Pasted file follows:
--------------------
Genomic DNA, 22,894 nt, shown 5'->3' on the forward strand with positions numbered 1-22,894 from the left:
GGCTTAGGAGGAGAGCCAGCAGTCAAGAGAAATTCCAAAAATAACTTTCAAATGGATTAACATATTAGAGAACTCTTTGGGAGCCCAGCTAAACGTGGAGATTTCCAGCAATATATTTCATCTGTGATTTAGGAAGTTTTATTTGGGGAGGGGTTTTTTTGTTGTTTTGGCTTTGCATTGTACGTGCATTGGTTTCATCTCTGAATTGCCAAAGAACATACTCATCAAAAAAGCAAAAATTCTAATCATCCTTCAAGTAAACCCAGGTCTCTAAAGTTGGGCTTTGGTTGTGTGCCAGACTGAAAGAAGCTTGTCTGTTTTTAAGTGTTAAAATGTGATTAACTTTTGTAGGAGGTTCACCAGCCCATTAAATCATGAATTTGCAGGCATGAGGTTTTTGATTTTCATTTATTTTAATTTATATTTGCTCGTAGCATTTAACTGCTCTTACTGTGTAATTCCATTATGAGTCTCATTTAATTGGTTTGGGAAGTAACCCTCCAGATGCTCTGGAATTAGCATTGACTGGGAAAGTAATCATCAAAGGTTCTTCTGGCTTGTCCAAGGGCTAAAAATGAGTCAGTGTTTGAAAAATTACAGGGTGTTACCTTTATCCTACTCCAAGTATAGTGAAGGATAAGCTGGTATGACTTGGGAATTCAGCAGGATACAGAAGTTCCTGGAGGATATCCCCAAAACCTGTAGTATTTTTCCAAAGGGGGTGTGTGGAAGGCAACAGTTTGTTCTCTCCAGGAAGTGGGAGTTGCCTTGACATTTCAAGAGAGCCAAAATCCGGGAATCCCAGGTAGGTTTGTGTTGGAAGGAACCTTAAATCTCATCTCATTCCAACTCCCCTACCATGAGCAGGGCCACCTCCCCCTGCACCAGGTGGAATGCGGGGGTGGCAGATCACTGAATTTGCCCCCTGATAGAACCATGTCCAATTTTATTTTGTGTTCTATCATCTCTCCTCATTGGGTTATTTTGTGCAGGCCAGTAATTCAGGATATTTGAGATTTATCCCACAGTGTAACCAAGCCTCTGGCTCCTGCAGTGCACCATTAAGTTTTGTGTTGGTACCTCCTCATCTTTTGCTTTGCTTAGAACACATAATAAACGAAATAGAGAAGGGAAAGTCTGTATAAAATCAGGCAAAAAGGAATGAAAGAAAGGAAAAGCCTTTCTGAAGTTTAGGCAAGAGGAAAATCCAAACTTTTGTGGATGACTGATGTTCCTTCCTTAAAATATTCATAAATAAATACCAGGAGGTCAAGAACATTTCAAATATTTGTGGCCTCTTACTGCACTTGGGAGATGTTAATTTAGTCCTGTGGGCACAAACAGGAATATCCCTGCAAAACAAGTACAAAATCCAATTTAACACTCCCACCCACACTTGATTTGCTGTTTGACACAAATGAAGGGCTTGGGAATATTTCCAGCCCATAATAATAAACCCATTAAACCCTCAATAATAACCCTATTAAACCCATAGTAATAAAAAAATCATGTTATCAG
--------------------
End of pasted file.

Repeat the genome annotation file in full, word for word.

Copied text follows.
Genomic DNA, 22,894 nt, shown 5'->3' on the forward strand with positions numbered 1-22,894 from the left:
GGCTTAGGAGGAGAGCCAGCAGTCAAGAGAAATTCCAAAAATAACTTTCAAATGGATTAACATATTAGAGAACTCTTTGGGAGCCCAGCTAAACGTGGAGATTTCCAGCAATATATTTCATCTGTGATTTAGGAAGTTTTATTTGGGGAGGGGTTTTTTTGTTGTTTTGGCTTTGCATTGTACGTGCATTGGTTTCATCTCTGAATTGCCAAAGAACATACTCATCAAAAAAGCAAAAATTCTAATCATCCTTCAAGTAAACCCAGGTCTCTAAAGTTGGGCTTTGGTTGTGTGCCAGACTGAAAGAAGCTTGTCTGTTTTTAAGTGTTAAAATGTGATTAACTTTTGTAGGAGGTTCACCAGCCCATTAAATCATGAATTTGCAGGCATGAGGTTTTTGATTTTCATTTATTTTAATTTATATTTGCTCGTAGCATTTAACTGCTCTTACTGTGTAATTCCATTATGAGTCTCATTTAATTGGTTTGGGAAGTAACCCTCCAGATGCTCTGGAATTAGCATTGACTGGGAAAGTAATCATCAAAGGTTCTTCTGGCTTGTCCAAGGGCTAAAAATGAGTCAGTGTTTGAAAAATTACAGGGTGTTACCTTTATCCTACTCCAAGTATAGTGAAGGATAAGCTGGTATGACTTGGGAATTCAGCAGGATACAGAAGTTCCTGGAGGATATCCCCAAAACCTGTAGTATTTTTCCAAAGGGGGTGTGTGGAAGGCAACAGTTTGTTCTCTCCAGGAAGTGGGAGTTGCCTTGACATTTCAAGAGAGCCAAAATCCGGGAATCCCAGGTAGGTTTGTGTTGGAAGGAACCTTAAATCTCATCTCATTCCAACTCCCCTACCATGAGCAGGGCCACCTCCCCCTGCACCAGGTGGAATGCGGGGGTGGCAGATCACTGAATTTGCCCCCTGATAGAACCATGTCCAATTTTATTTTGTGTTCTATCATCTCTCCTCATTGGGTTATTTTGTGCAGGCCAGTAATTCAGGATATTTGAGATTTATCCCACAGTGTAACCAAGCCTCTGGCTCCTGCAGTGCACCATTAAGTTTTGTGTTGGTACCTCCTCATCTTTTGCTTTGCTTAGAACACATAATAAACGAAATAGAGAAGGGAAAGTCTGTATAAAATCAGGCAAAAAGGAATGAAAGAAAGGAAAAGCCTTTCTGAAGTTTAGGCAAGAGGAAAATCCAAACTTTTGTGGATGACTGATGTTCCTTCCTTAAAATATTCATAAATAAATACCAGGAGGTCAAGAACATTTCAAATATTTGTGGCCTCTTACTGCACTTGGGAGATGTTAATTTAGTCCTGTGGGCACAAACAGGAATATCCCTGCAAAACAAGTACAAAATCCAATTTAACACTCCCACCCACACTTGATTTGCTGTTTGACACAAATGAAGGGCTTGGGAATATTTCCAGCCCATAATAATAAACCCATTAAACCCTCAATAATAACCCTATTAAACCCATAGTAATAAAAAAATCATGTTATCAG